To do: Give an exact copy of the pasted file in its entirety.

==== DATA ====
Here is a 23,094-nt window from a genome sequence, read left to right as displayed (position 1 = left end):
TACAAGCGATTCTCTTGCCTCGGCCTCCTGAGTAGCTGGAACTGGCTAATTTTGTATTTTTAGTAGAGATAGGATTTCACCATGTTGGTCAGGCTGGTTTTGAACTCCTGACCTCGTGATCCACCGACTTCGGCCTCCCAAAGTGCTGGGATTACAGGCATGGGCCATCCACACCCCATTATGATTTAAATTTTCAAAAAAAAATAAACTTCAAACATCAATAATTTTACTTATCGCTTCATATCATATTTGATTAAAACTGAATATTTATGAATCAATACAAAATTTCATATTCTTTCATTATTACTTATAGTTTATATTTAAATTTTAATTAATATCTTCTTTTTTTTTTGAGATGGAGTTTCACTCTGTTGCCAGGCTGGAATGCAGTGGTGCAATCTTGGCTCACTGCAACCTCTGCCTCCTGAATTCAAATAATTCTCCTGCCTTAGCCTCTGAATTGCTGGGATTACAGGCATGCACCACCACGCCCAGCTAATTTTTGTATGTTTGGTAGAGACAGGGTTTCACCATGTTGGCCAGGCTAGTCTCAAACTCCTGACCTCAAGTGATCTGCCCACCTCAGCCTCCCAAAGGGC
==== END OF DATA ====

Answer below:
Here is a 23,094-nt window from a genome sequence, read left to right as displayed (position 1 = left end):
TACAAGCGATTCTCTTGCCTCGGCCTCCTGAGTAGCTGGAACTGGCTAATTTTGTATTTTTAGTAGAGATAGGATTTCACCATGTTGGTCAGGCTGGTTTTGAACTCCTGACCTCGTGATCCACCGACTTCGGCCTCCCAAAGTGCTGGGATTACAGGCATGGGCCATCCACACCCCATTATGATTTAAATTTTCAAAAAAAAATAAACTTCAAACATCAATAATTTTACTTATCGCTTCATATCATATTTGATTAAAACTGAATATTTATGAATCAATACAAAATTTCATATTCTTTCATTATTACTTATAGTTTATATTTAAATTTTAATTAATATCTTCTTTTTTTTTTGAGATGGAGTTTCACTCTGTTGCCAGGCTGGAATGCAGTGGTGCAATCTTGGCTCACTGCAACCTCTGCCTCCTGAATTCAAATAATTCTCCTGCCTTAGCCTCTGAATTGCTGGGATTACAGGCATGCACCACCACGCCCAGCTAATTTTTGTATGTTTGGTAGAGACAGGGTTTCACCATGTTGGCCAGGCTAGTCTCAAACTCCTGACCTCAAGTGATCTGCCCACCTCAGCCTCCCAAAGGGC